When you do a search, you can sort the results bibliographically alphabetical or by “rank”. What is Rank?
Rank refers to the search engine’s “best guess” as to the relevance of the result to the search you specified. The exact method of ranking used varies a bit depending on the search. In its most basic level, when you specify a single search term, rank looks at the density of the matches for the word in the document, and how close to the beginning of the document they appear as a measure of importance to the paper’s topic. The documents with the most matches and where the term is deemed to have the most importance, have the highest “relevance” and are ranked first (presented first).
When you specify more than one term to appear anywhere in the article, the method is similar, but the search engine looks at how many of those terms appear, and how close together they appear, how close to the beginning of the document, and can even take into account the relative rarity of the search terms and their density in the retrieved file, where infrequent terms count more heavily than common terms.
To see a simple example of this, search for the words (not the phrase, so no quotes):
Look at the density of matches in each document on the first page of the hits. Then go to the last page of matched documents, and observe the density of matches within the documents.
A more complex search illustrates this nicely with a single page and only 15 matches:
counter*tr* w/25 “liv* out” w/25 enact*
There are a lot of word forms and variants of the words (due to the * wildcards) above that can match, but the proximity (w/25) clause limits the potential for matching. What’s interesting here though is how easily you can see the match density decrease as you view down the short list.
The end result of selecting order by rank is that the search engine’s best “guess” as to which articles are more relevant appear higher on the list than less relevant articles.
For the complete list of tips, see PEP-Web Tips on the PEP-Web support page.
Fordham, M. (1964). A study of brief psychotherapy, by D. H. Malan. London, Tavistock. pp. xiv + 312. 35s.. J. Anal. Psychol., 9(2):191.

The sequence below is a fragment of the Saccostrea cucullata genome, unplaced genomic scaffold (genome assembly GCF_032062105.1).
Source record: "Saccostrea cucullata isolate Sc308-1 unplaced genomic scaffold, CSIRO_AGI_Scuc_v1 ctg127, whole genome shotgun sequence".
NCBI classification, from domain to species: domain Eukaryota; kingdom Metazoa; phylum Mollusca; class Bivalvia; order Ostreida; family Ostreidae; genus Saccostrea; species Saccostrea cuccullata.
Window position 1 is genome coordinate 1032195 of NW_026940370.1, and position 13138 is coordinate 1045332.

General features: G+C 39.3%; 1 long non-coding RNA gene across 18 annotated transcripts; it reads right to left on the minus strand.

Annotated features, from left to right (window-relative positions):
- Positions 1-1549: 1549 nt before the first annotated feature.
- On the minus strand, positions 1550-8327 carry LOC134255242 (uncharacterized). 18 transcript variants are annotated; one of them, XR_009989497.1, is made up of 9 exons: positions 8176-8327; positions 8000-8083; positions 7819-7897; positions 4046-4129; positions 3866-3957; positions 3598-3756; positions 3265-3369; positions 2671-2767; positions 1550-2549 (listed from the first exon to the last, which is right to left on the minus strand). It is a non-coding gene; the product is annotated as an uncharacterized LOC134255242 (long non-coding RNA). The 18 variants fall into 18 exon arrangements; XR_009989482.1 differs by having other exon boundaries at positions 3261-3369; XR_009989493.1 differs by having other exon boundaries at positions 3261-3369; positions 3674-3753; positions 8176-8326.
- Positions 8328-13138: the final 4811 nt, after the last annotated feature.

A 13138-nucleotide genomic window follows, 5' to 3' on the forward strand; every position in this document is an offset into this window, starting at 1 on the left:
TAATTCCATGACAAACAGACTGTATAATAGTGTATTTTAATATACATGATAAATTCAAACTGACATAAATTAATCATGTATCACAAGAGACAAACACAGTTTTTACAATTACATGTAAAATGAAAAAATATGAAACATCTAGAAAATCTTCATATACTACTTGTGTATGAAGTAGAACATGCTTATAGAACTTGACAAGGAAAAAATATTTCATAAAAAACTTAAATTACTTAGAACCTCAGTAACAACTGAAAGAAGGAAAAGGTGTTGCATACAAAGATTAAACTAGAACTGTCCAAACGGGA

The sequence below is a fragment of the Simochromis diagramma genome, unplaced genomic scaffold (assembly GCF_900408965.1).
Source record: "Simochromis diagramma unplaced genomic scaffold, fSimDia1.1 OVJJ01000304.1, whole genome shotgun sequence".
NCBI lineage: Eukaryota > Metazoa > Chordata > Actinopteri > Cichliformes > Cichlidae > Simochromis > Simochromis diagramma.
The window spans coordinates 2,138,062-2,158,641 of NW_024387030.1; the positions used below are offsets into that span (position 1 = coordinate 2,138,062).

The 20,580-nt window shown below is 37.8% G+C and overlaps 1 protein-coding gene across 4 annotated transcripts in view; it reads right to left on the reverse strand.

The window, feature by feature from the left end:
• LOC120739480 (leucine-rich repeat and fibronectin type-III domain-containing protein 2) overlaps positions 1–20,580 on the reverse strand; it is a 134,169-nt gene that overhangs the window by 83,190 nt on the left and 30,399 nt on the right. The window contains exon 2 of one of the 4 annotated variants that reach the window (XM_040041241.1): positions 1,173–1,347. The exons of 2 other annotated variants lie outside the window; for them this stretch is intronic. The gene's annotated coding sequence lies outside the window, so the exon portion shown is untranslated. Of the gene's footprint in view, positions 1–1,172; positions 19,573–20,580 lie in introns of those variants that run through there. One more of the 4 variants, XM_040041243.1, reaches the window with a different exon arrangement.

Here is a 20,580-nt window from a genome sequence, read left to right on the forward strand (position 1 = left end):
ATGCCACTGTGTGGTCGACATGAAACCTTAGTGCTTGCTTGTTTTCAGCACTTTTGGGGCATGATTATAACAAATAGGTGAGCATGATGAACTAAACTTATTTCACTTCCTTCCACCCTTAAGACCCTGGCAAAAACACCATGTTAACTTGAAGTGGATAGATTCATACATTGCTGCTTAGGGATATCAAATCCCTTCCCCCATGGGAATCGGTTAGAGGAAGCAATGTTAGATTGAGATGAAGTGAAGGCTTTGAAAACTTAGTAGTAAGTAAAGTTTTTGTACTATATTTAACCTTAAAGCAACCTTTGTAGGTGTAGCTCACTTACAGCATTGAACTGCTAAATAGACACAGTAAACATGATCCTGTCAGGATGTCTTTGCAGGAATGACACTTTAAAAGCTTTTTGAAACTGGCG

(1964). Journal of Analytical Psychology, 9(2):191
A study of brief psychotherapy, by D. H. Malan. London, Tavistock. pp. xiv + 312. 35s.
Review by: Michael Fordham
This book reports on cases treated by a brief method of therapy devised by a group of trained psycho-analysts under the leadership of Dr Balint. The patients were chosen because they were well motivated towards therapy and because a psychodynamic hypothesis about the origin of their disorder could be formulated. A treatment policy was then outlined by the therapist, with the help of a group in which Dr and Mrs Balint participated. The treatment plan was aimed at the focus inferred by the psychodynamic hypothesis, and rather direct interpretations were used. The number of interviews was defined, and before the treatment began the end was clearly envisaged.
In this way a situation is created to which statistical methods can usefully be applied; one of the significant results is a positive correlation between interpretation of the negative transference and therapeutic effect.
That only some patients can go through the rather rigorous discipline described is not surprising. From the successful cases, a number of conclusions are arrived at, which, though common practice among many analysts using short treatments, are still not generally recognized. They are as follows: transference interpretations are useful; dependent feelings are desirable; and deep interpretations are valuable and need not be reserved for long-term analysis.
This volume was clearly stimulated by the attack that is being made by Eysenck and his co-workers in this country on psycho-analysis in particular and psychotherapy in general; the book's importance, however, lies not in its contribution to the polemic, but in its description of a method that is revolutionary in nature. In my opinion the method, though differing from analysis proper, can be taken as a sample of sound analytic procedures. In any analysis the therapist's interest is centred on a series of foci one at a time. As they occur they are interpreted and worked through. One factor that tends to lengthen analysis is that the patient is given a lot of rope in deciding when the treatment shall end. In this respect Balint and his co-workers have devised a sampling method which could have far-reaching consequences.
A study of brief psychotherapy deserves to be read by everyone who is engaged in analytic and psychotherapeutic practice, or who is interested in discovering more exact methods for assessing the variety of techniques used in these two disciplines.
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